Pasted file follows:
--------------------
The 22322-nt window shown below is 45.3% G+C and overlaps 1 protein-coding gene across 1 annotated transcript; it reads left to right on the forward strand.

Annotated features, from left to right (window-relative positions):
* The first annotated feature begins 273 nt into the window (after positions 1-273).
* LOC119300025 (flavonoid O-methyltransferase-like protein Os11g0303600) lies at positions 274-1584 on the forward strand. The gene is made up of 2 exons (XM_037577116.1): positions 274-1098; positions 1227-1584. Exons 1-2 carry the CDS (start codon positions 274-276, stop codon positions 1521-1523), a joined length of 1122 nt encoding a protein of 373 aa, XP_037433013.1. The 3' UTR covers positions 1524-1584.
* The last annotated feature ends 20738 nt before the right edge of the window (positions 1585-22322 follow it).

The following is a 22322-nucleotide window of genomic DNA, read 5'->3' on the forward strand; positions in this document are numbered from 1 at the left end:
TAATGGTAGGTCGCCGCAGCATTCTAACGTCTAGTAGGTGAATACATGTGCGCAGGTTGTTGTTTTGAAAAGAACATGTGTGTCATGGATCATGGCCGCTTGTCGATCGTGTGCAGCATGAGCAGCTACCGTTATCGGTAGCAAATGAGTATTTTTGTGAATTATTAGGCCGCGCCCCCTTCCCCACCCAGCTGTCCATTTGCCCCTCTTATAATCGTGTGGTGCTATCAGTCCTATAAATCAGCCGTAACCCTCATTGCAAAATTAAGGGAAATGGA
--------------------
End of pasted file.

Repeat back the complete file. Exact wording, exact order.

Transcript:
The 22322-nt window shown below is 45.3% G+C and overlaps 1 protein-coding gene across 1 annotated transcript; it reads left to right on the forward strand.

Annotated features, from left to right (window-relative positions):
* The first annotated feature begins 273 nt into the window (after positions 1-273).
* LOC119300025 (flavonoid O-methyltransferase-like protein Os11g0303600) lies at positions 274-1584 on the forward strand. The gene is made up of 2 exons (XM_037577116.1): positions 274-1098; positions 1227-1584. Exons 1-2 carry the CDS (start codon positions 274-276, stop codon positions 1521-1523), a joined length of 1122 nt encoding a protein of 373 aa, XP_037433013.1. The 3' UTR covers positions 1524-1584.
* The last annotated feature ends 20738 nt before the right edge of the window (positions 1585-22322 follow it).

The following is a 22322-nucleotide window of genomic DNA, read 5'->3' on the forward strand; positions in this document are numbered from 1 at the left end:
TAATGGTAGGTCGCCGCAGCATTCTAACGTCTAGTAGGTGAATACATGTGCGCAGGTTGTTGTTTTGAAAAGAACATGTGTGTCATGGATCATGGCCGCTTGTCGATCGTGTGCAGCATGAGCAGCTACCGTTATCGGTAGCAAATGAGTATTTTTGTGAATTATTAGGCCGCGCCCCCTTCCCCACCCAGCTGTCCATTTGCCCCTCTTATAATCGTGTGGTGCTATCAGTCCTATAAATCAGCCGTAACCCTCATTGCAAAATTAAGGGAAATGGA